A pilot study by Oregon State University illustrates the high economic cost of having too few safe places for commercial truck drivers to park and rest — but an indirect solution may be on the horizon.
Over a seven-year period on one 290-mile stretch of highway alone, at-fault truck crashes resulted in approximately $75 million in economic costs of “crash harm,” according to research conducted by the OSU College of Engineering for the Oregon Department of Transportation.
Crash harm is defined as a “measure of the combined human and material losses from traffic crashes based on economic valuation.”
“Current crash data collection forms don’t have an explicit section for truck-parking-related crashes, but we can operate under the assumption that specific types of at-fault truck crashes, such as those due to fatigue, may be the result of inadequate parking,” said the study’s lead author, Salvador Hernandez, a transportation safety and logistics researcher at OSU.
Hernandez and his team analyzed Oregon’s portion of U.S. Highway 97, which runs the entire north-south distance of the state along the eastern slope of the Cascade Range.
“Around the country, commercial drivers are often unable to find safe and adequate parking to meet hours-of-service regulations,” Hernandez said. “This holds true in Oregon, where rest areas and truck stops in high-use corridors have a demand for truck parking that exceeds capacity. That means an inherent safety concern for all highway users, primarily due to trucks parking in undesignated areas or drivers exceeding the rules to find a place to park.”
Researchers looked at what other states were doing in response to the parking issue, surveyed more than 200 truck drivers, assessed current and future parking demand on Highway 97, and used historical crash data to identify trends and hot spots and to estimate crash harm.
“Crash trends in terms of time of day, day of the week, and month of the year follow the time periods drivers stated having trouble finding places to park,” Hernandez said. “In Oregon, if we do nothing to address the problem and freight-related traffic continues to grow, we’ll face greater truck parking shortages.”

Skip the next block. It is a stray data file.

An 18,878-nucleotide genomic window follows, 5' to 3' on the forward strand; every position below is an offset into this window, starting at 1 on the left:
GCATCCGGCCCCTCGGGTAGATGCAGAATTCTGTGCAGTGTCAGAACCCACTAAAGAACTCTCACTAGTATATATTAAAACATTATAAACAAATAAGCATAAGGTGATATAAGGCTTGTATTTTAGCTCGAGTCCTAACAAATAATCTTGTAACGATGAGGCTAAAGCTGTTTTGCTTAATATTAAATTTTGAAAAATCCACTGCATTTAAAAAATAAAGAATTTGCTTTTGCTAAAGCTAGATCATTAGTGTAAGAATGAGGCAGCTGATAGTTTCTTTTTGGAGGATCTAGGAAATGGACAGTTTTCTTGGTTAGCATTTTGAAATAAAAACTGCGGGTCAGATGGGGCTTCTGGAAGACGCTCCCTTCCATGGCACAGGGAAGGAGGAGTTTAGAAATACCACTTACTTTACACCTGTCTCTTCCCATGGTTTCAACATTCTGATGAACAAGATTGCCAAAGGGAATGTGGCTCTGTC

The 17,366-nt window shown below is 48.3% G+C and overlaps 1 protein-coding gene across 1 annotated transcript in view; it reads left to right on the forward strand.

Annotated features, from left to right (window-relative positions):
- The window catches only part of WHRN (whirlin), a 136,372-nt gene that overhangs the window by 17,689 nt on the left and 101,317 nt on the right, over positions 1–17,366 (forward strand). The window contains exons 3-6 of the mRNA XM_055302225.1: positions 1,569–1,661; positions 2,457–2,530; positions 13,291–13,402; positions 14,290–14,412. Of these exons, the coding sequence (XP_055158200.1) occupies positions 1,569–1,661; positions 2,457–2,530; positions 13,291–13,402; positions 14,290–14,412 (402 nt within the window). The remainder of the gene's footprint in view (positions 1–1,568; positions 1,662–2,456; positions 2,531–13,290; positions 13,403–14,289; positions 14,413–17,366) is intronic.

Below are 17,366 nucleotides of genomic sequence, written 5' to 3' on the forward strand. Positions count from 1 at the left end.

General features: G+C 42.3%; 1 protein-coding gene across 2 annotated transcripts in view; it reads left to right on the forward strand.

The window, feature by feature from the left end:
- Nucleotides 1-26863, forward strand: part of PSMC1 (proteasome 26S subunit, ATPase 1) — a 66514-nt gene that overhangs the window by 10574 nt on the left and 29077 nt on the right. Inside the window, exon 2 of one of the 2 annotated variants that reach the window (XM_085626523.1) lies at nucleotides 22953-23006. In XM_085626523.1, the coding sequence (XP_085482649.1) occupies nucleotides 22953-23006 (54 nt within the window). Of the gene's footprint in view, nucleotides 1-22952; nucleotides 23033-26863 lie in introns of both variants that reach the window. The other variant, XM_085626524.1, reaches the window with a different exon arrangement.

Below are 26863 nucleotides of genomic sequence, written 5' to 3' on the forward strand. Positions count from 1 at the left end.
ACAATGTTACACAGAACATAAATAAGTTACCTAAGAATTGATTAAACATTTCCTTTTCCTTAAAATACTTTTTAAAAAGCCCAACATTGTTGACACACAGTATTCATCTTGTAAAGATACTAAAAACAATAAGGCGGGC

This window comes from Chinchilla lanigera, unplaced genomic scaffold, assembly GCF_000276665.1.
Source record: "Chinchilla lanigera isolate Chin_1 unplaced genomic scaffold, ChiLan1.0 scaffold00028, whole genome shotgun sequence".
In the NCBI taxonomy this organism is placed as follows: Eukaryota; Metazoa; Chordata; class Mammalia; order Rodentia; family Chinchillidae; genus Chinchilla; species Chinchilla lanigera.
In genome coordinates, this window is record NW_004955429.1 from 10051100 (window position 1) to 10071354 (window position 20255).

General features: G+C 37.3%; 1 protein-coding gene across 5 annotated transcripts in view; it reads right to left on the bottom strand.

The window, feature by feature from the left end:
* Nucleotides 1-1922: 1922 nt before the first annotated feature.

The study didn’t even consider the federal electronic logging device mandate that kicks in for most truckers in mid-December. While some fear it will make the parking shortage worse, others believe forcing better adherence to driver logs will help prevent fatigue-related crashes — but there’s another aspect to the argument.
Back when I talked with truckers each day as the host of a radio show, when mandated use of electronic logs was nothing more than a vague prospect, several drivers noted that while truck parking in much of the country isn’t ample enough, that was not the main reason drivers had a tough time finding spaces to rest.
Rather, they said it was due to a lack of planning, by drivers or their fleets, as to where they would rest, many times forcing them to park in the types of undesignated areas this study pointed to. Such a sentiment was echoed by drivers who drove for fleets that were early adopters of electronic logs.
Fast forward to today, and it’s easy to see these truckers had a point. Fleets that have successfully adopted ELDs say they force both fleets and drivers to do better planning — and that will include thinking well ahead of time about where to rest.
While ELDs won’t lead to the creation of more trucking parking spaces in the short term, as the study called for, getting more truckers and fleets thinking about where to rest may well result in fewer tired truckers, reduced crashes and lower “crash harm.” And fewer crashes could mean lower costs for both the economy and for fleets.
Evan Lockridge covers business and economic news for HDT, both in this monthly column and on Truckinginfo.com. A freelance writer, he has been covering the trucking industry in print, online, and on the air since 1991.